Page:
For too long has Norma languished in the hinterland of opera repertoire.
Since its great and defining revival in 1948, Bellini’s masterpiece has reclaimed some ground but, in the UK at least, the work is still overshadowed by its star vehicle reputation, and performances remain few and far between.
Kudos then to English Touring Opera for marking their 30th Anniversary year with this concert production. There may be fewer theatrical demands but a lack of staging itself presents new challenges: namely how to convey a sense of the antique context to modern-day audiences. James Hurley is wise in keeping movement and gesture to a minimum but within these limitations his direction communicates the drama of the piece effectively.
It helps that Felice Romani’s libretto presents such a timeless and universal predicament. The basic narrative would be just as relevant in a contemporary episode of Eastenders as it is in Roman-occupied Gaul circa 50 BC a spurned and revengeful woman discovers her lover to have been two-timing with her best mate it’s just that Norma and Adalgisa are Druid priestesses and Pollione is their Roman proconsul.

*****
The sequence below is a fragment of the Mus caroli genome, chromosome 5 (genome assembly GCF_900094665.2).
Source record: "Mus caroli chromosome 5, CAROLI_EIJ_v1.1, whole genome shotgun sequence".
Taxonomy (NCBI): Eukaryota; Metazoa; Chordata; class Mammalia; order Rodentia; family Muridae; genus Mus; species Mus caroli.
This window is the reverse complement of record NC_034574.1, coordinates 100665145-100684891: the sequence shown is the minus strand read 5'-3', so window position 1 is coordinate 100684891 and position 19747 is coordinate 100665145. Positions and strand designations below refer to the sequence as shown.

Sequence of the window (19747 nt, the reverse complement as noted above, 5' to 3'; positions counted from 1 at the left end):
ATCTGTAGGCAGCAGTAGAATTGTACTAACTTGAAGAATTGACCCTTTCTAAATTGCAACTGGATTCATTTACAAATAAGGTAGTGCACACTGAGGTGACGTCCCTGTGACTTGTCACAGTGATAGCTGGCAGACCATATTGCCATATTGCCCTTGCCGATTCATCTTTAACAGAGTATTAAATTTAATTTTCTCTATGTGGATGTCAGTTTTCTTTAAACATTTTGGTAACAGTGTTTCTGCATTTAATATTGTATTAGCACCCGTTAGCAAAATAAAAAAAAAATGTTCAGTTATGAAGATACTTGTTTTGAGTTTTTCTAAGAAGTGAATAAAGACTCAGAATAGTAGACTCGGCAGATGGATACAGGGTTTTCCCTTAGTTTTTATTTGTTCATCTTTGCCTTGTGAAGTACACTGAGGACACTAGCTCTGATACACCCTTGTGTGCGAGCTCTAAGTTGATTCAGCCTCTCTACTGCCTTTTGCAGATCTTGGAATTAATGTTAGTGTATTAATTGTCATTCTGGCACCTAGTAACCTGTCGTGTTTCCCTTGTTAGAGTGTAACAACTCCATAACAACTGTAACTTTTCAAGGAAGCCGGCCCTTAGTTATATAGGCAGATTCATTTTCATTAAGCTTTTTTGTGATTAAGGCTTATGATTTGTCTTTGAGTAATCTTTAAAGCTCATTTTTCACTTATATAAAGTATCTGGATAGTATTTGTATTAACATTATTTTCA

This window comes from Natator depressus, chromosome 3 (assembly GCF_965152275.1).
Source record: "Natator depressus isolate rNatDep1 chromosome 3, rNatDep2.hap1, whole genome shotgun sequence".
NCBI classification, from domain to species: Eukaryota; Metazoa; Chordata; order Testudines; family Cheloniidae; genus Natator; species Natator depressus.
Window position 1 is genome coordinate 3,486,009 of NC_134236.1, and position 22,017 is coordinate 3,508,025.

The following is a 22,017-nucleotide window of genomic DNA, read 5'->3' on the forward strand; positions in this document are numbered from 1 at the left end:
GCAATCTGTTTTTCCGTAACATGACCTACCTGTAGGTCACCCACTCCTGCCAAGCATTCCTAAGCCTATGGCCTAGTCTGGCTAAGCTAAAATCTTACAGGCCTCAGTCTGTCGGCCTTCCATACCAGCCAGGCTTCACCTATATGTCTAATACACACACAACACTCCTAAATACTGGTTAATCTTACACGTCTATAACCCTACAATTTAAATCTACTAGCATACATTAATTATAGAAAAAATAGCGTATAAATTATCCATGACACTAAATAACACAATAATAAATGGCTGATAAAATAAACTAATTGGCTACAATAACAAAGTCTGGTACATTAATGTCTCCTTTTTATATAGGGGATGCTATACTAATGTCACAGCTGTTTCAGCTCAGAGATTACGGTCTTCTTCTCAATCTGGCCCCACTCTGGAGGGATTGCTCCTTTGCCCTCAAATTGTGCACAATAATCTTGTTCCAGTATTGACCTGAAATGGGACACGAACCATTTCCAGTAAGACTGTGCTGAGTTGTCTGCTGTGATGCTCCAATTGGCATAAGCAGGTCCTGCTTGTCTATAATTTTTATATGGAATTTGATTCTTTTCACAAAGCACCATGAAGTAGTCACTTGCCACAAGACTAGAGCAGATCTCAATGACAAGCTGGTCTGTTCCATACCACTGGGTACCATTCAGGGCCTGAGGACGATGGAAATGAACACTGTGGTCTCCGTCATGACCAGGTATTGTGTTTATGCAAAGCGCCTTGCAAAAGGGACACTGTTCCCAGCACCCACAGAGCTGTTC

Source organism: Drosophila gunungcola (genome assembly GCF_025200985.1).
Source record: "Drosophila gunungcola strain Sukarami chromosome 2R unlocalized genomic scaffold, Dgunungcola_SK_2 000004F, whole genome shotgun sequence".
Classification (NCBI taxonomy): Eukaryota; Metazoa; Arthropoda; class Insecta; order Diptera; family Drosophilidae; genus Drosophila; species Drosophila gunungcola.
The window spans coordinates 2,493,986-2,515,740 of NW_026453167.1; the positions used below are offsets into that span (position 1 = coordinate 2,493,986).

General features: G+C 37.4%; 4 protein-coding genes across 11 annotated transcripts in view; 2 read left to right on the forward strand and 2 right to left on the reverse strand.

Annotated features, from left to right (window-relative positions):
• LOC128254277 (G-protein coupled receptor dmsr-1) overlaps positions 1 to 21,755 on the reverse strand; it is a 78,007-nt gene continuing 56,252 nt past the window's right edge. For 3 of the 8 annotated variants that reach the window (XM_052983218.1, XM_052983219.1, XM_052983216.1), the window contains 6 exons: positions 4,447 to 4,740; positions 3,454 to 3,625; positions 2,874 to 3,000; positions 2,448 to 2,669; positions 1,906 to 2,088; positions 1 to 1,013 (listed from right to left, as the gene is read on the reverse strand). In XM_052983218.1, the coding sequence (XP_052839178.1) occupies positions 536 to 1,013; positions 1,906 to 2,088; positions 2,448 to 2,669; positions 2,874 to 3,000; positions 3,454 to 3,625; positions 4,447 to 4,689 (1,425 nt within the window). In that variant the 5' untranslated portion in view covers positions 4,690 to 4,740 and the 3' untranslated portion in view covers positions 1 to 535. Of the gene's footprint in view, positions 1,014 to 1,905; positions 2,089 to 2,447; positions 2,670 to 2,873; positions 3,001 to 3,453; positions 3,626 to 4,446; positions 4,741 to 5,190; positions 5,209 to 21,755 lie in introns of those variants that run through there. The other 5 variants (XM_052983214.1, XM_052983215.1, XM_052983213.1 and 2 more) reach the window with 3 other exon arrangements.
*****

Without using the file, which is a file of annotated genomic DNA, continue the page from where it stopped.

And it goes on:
Norma is notoriously difficult to sing but Yvonne Howard delivers the part admirably. Like many of the great Normas of the past, Howard began her career as a mezzo, and this is still apparent from her voice well endowed in the middle register with a tendency towards shrillness and exaggerated vibrato at the top but her phrasing is neat and she floats each line with style. Dramatically, too, she is impressive, capturing both the character’s matronly strength and tender vulnerability.
Meanwhile Alwyn Mellor sings a warm and well-rounded Adalgisa, and there is notable support from Helen Johnson as Clotilde, but the male parts were on the whole less successful. Piotr Lempa’s resonant bass made a fine Oroveso but Charne Rochford was underpowered as Flavio, and Justin Lavender lacked the vocal stamina and dramatic gravitas essential for Pollione.
Perhaps the greatest praise should be lavished on the orchestra. Their account, under Michael Rosewell’s baton, was both crisp and spacious, maintaining a strong sense of momentum while highlighting the delicate cello and woodwind contribution. Bellini’s score is sometimes criticised for its wavering arpeggios and rumty-tum rhythms but here it was revealed as a rare and exquisite beauty.